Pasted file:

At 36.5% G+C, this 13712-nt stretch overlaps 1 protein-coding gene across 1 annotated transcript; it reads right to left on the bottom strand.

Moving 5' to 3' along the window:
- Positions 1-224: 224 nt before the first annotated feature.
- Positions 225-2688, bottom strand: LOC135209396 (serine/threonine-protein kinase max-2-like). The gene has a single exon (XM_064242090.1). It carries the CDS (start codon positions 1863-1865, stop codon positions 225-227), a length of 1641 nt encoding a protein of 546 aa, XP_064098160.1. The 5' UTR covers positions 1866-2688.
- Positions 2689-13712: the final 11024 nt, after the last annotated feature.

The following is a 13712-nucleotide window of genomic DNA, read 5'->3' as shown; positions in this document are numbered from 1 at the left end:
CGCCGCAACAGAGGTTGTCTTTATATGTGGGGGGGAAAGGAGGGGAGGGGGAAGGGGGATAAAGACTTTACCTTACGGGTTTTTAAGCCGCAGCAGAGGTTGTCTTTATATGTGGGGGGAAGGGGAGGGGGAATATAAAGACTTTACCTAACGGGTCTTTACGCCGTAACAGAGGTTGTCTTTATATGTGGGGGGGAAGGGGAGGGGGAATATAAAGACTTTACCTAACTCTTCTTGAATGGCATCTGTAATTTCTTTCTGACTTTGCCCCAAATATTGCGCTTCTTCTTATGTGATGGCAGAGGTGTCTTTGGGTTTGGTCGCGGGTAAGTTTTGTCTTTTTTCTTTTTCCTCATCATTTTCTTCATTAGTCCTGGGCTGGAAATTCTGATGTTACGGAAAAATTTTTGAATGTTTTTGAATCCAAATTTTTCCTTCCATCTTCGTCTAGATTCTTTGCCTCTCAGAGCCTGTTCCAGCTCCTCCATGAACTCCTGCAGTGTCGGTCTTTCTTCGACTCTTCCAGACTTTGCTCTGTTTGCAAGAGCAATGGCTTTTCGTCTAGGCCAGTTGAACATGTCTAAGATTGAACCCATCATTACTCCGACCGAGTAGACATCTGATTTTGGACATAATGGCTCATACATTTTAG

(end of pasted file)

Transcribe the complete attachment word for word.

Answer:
At 36.5% G+C, this 13712-nt stretch overlaps 1 protein-coding gene across 1 annotated transcript; it reads right to left on the bottom strand.

Moving 5' to 3' along the window:
- Positions 1-224: 224 nt before the first annotated feature.
- Positions 225-2688, bottom strand: LOC135209396 (serine/threonine-protein kinase max-2-like). The gene has a single exon (XM_064242090.1). It carries the CDS (start codon positions 1863-1865, stop codon positions 225-227), a length of 1641 nt encoding a protein of 546 aa, XP_064098160.1. The 5' UTR covers positions 1866-2688.
- Positions 2689-13712: the final 11024 nt, after the last annotated feature.

The following is a 13712-nucleotide window of genomic DNA, read 5'->3' as shown; positions in this document are numbered from 1 at the left end:
CGCCGCAACAGAGGTTGTCTTTATATGTGGGGGGGAAAGGAGGGGAGGGGGAAGGGGGATAAAGACTTTACCTTACGGGTTTTTAAGCCGCAGCAGAGGTTGTCTTTATATGTGGGGGGAAGGGGAGGGGGAATATAAAGACTTTACCTAACGGGTCTTTACGCCGTAACAGAGGTTGTCTTTATATGTGGGGGGGAAGGGGAGGGGGAATATAAAGACTTTACCTAACTCTTCTTGAATGGCATCTGTAATTTCTTTCTGACTTTGCCCCAAATATTGCGCTTCTTCTTATGTGATGGCAGAGGTGTCTTTGGGTTTGGTCGCGGGTAAGTTTTGTCTTTTTTCTTTTTCCTCATCATTTTCTTCATTAGTCCTGGGCTGGAAATTCTGATGTTACGGAAAAATTTTTGAATGTTTTTGAATCCAAATTTTTCCTTCCATCTTCGTCTAGATTCTTTGCCTCTCAGAGCCTGTTCCAGCTCCTCCATGAACTCCTGCAGTGTCGGTCTTTCTTCGACTCTTCCAGACTTTGCTCTGTTTGCAAGAGCAATGGCTTTTCGTCTAGGCCAGTTGAACATGTCTAAGATTGAACCCATCATTACTCCGACCGAGTAGACATCTGATTTTGGACATAATGGCTCATACATTTTAG